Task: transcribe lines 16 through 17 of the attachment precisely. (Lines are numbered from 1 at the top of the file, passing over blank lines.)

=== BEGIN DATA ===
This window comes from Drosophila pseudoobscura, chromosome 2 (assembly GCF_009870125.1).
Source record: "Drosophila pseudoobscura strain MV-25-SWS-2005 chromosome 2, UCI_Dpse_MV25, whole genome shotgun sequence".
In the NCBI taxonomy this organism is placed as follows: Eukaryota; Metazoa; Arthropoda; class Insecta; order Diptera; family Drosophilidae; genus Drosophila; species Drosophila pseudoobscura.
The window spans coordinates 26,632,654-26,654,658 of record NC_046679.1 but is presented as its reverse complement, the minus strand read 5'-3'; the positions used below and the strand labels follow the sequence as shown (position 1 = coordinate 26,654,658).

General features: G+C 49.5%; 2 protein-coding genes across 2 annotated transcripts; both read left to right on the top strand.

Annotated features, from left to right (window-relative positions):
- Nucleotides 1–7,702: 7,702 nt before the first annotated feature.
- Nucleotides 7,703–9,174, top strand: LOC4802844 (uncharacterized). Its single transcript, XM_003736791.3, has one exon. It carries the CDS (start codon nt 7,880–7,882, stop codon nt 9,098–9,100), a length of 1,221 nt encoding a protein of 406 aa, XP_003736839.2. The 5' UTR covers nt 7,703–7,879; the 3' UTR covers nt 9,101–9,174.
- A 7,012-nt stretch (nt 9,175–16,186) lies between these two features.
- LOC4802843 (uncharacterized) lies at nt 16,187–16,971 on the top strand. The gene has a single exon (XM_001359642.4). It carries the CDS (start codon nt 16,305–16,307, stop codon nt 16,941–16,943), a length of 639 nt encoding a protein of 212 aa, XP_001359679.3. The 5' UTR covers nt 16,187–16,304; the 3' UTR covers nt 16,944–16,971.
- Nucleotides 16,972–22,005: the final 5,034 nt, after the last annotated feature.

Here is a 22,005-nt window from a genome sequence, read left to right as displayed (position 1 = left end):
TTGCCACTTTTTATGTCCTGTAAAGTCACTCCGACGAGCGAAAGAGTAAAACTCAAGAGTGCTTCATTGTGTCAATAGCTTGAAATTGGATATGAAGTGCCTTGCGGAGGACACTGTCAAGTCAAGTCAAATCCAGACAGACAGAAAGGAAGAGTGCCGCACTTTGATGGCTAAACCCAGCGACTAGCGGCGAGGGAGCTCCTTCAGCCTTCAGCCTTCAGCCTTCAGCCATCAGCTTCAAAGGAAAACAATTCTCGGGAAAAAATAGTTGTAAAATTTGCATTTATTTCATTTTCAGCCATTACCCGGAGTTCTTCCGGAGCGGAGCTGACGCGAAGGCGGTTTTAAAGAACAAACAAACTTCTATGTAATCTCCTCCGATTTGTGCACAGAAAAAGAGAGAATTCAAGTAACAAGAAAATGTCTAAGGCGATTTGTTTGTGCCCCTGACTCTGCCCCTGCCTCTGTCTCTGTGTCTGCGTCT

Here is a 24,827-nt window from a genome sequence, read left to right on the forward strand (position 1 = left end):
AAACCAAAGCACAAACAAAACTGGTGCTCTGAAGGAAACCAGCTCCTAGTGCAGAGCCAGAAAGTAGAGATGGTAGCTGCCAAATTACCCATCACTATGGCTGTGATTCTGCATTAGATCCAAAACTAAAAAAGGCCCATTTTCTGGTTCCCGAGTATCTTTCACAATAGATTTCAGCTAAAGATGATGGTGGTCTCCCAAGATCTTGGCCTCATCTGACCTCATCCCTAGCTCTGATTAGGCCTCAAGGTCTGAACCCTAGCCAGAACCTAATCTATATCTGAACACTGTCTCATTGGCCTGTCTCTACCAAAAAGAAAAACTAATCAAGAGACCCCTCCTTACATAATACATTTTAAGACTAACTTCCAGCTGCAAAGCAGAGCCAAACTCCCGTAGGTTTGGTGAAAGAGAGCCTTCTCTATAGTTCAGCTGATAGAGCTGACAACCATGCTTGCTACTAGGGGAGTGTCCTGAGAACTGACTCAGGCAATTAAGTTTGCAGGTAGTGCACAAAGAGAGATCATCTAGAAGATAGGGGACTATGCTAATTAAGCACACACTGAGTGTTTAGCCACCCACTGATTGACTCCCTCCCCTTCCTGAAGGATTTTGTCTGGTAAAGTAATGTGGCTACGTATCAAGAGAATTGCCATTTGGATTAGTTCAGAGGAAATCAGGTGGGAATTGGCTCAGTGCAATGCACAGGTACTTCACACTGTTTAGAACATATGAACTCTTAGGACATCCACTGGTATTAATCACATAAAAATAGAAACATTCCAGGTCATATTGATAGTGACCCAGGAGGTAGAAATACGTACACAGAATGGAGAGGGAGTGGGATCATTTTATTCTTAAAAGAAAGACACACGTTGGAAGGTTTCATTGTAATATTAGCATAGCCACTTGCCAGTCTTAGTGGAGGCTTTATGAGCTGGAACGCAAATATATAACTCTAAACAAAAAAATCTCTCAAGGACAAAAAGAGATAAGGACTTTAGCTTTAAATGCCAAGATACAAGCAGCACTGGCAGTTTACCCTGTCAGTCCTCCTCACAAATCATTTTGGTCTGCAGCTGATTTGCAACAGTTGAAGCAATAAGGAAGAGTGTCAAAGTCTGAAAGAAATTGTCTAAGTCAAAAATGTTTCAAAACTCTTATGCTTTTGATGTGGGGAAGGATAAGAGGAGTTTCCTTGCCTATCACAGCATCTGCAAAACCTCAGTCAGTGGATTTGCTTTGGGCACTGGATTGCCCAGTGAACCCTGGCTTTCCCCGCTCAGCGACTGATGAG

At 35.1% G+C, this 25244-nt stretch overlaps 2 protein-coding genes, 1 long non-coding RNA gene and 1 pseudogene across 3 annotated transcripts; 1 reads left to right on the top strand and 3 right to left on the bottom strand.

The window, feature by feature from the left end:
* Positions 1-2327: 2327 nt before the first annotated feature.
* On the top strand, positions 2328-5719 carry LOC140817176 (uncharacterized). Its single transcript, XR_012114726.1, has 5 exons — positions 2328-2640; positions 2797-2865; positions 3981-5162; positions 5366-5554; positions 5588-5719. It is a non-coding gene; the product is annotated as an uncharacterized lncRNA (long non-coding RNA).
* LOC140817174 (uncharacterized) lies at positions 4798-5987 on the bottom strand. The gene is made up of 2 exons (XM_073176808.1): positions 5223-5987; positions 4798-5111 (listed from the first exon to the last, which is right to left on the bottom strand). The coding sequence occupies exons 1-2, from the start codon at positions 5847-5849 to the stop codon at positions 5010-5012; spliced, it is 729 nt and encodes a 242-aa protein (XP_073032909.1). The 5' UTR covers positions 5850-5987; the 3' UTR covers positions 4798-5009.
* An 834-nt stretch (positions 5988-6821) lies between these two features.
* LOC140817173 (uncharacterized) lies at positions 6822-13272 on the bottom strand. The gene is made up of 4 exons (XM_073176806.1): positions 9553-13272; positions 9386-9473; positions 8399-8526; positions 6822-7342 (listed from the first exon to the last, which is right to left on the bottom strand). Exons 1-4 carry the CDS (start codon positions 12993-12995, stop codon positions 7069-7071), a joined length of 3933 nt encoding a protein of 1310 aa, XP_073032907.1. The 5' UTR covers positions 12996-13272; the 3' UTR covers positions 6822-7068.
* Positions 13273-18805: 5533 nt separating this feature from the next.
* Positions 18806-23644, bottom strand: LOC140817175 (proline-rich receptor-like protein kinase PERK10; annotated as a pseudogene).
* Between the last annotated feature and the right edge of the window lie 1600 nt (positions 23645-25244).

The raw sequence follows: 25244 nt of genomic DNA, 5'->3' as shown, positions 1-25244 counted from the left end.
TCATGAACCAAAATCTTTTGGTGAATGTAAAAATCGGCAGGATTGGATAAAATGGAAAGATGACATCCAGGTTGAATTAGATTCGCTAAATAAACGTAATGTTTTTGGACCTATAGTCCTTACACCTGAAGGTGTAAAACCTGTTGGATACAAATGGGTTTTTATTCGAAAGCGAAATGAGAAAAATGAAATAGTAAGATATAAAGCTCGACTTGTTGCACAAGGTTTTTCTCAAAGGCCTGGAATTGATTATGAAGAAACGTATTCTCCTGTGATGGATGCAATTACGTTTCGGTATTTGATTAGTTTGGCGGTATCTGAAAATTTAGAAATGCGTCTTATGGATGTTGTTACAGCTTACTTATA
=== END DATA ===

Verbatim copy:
At 35.1% G+C, this 25244-nt stretch overlaps 2 protein-coding genes, 1 long non-coding RNA gene and 1 pseudogene across 3 annotated transcripts; 1 reads left to right on the top strand and 3 right to left on the bottom strand.

The window, feature by feature from the left end: